Three weeks ago, Governor Kristi Noem threatened to veto the budget if legislators did not enact her number one priority of this Legislative Session, repealing South Dakota’s unusual food tax. When legislators ultimately rejected the food-tax repeal and instead approved a reduction of the general sales tax rate from 4.5% to 4.2%, she called legislators liars for calling that tax cut a tax cut and said the approved FY2024 budget, Senate Bill 210, “seems like a really irresponsible budget“.
Yesterday Governor Noem signed SB 210 with this noteworthy reversal of spin:
South Dakota has long been a model of fiscal responsibility. Our taxes are low, we have a AAA credit rating, we balance our budget, and our fiscal reserves are strong. With Senate Bill 210, we continue this responsibility by providing a budget that is balanced and will improve the lives and wellbeing of the people of South Dakota [Gov. Kristi Noem, signing letter for SB 210, 2023.03.20].
The Governor thanks the Legislature for “funding the vast majority of my priorities” but chides the Legislature for certain deviations from her fiscal blueprint:
As is always the case, the legislature can make changes to my budget, as well. This year, the Joint Appropriations Committee estimated that our total revenues for FY2024 will be about $87 million higher than my Bureau of Finance and Management recommended in my budget. The legislature chose to spend this $87 million by increasing provider reimbursement from my recommended 90% to 100%, freezing tuition at South Dakota’s public universities and technical colleges, allocating an additional $11.4 million for future Medicaid expansion costs, and other items. I agree that our economy is strong, and I am responsible for ensuring that additional spending in our state’s budget is sustainable into the future. I’ve put significantly more funding into our reserves in recent years. Only time will tell if it was a wise decision to spend those additional dollars.
The legislature also deviated from a tradition of funding equal inflationary increases for K-12 education, healthcare providers, and state employees. While I understand the motivation behind this change, this sets a bad precedent and risks one or more groups being left behind in future years. I hope that the legislature will return to this longstanding tradition next year [Noem, 2023.03.20].
Noem’s letter does not mention her rejected food-tax repeal or the 0.3-percentage-point reduction of the sales tax. That tax cut, House Bill 1137, remains on the Governor’s desk. Evidently it was easier for her to spin the FY 2024 budget in her favor than it is for her to write up similar revisionism to cast the Legislature’s preferred tax relief as a victory for her administration and her agenda “to maximize freedom and liberty for the people of the state“.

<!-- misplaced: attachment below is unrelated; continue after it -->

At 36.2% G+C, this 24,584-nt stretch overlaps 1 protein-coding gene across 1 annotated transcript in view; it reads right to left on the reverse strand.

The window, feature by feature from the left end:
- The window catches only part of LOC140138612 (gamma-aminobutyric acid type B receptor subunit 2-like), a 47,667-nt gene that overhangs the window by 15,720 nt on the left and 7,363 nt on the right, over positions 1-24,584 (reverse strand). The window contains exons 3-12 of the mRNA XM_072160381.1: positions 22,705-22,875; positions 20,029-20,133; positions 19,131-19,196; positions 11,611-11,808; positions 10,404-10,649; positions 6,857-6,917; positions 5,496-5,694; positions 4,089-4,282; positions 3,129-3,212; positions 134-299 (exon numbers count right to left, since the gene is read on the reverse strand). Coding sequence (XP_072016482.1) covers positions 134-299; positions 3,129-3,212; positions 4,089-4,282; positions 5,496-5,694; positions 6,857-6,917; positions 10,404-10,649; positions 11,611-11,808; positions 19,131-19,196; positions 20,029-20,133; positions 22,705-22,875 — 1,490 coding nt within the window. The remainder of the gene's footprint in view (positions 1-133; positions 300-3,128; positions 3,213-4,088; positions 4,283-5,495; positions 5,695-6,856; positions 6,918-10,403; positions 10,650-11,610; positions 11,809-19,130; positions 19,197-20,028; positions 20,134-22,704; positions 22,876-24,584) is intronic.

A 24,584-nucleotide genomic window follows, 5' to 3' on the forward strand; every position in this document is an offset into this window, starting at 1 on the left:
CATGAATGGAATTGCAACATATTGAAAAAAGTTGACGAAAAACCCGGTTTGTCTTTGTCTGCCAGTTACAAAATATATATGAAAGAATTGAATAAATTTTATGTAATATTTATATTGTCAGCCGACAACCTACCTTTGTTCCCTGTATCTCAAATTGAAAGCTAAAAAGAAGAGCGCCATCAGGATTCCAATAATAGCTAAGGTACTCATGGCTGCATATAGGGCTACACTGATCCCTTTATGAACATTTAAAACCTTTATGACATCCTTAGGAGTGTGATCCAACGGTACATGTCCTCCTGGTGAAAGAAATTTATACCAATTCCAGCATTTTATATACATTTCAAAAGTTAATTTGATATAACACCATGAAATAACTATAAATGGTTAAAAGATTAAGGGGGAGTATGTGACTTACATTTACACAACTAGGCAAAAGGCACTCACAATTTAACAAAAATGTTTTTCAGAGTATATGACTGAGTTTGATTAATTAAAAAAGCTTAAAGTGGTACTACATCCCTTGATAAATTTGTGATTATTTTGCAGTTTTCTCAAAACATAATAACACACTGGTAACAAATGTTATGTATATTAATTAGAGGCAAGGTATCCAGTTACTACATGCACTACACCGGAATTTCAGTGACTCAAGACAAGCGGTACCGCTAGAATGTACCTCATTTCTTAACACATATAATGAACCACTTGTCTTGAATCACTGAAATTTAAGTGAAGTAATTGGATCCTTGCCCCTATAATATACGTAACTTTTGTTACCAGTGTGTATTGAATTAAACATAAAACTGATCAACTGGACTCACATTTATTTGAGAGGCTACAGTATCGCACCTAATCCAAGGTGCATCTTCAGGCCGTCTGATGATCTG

During the tradition of equal funding equal increases for K-12 education, healthcare providers, and state employees, which of these groups were not left behind from where they should be funded? I know misery loves company, but that ought not be elevated to a budgeting priority.
Everybody, including schools, can forgo one pay check a year. She should have vetoed it. Then given the biggest tax cut in history. Not the puny one that Mr. Karr fellow touted. His is as lame as he is red faced and bloated. She could have made a massive difference by vetoing the budget law bill. Huge opportunity missed here to teach some lessons.
To little surprise the assisted living, funeral home and florist industries do very well and now that brown workers can take the driver’s license exam in Spanish white people can spend more time snorting and shooting meth.
Only annoyed snickers come out whenever our spend-happy politicians behave like they opened up their own moldy pocketbooks and generously wrote checks for the spending done in SD. They don’t grasp the truth they are doling out loot that sure didn’t come from them, us, or even graciously asking Uncle Joe nicely and saying thank you. They grandly make such a production of spending it, like they’re some charitable fat pockets handing out ponies to the hungry. It is delusional and dumb. No person laces on his or her boots in blue states to take public transportation to schlepp away at the salt mines thinking, “This is for your state savings account and investment portfolio, South Dakota. You are a sterling example of fiscal responsibility and my inspiration.”
My Dear grudznick, I have fixed your last line for you how it should read if the Governor had chosen to veto this budget: Huge opportunity missed here to be taught some lessons.
Gosh, on Krist’s statue (I would do a great one by the way) it should read “to maximize freedom and liberty for people of the state due to President Biden and blue state money “
Grudznick–take the lead here and forego one breakfast a week. Send the money to a food shelf in your area. Seems you want everyone to sacrifice but Grudznick.
That’s a pretty swell idea, Mr. Blundt. In fact, a better idea might be for grudznick to keep eating my breakfast and send some additional money to some of the helpful agencies here in Rapid City. Now I’m not talking the 12-egg-omlette sort of money one might spend at the Hot Cakes Cafe, but still a good Tally’s meat lover sort of bling. Good idea, Mr. Blundt, eat breakfast and share it too.
Grudznick…fine…I won’t have to pull my money out of the stock of GMA..Gravy Manufacturers of America.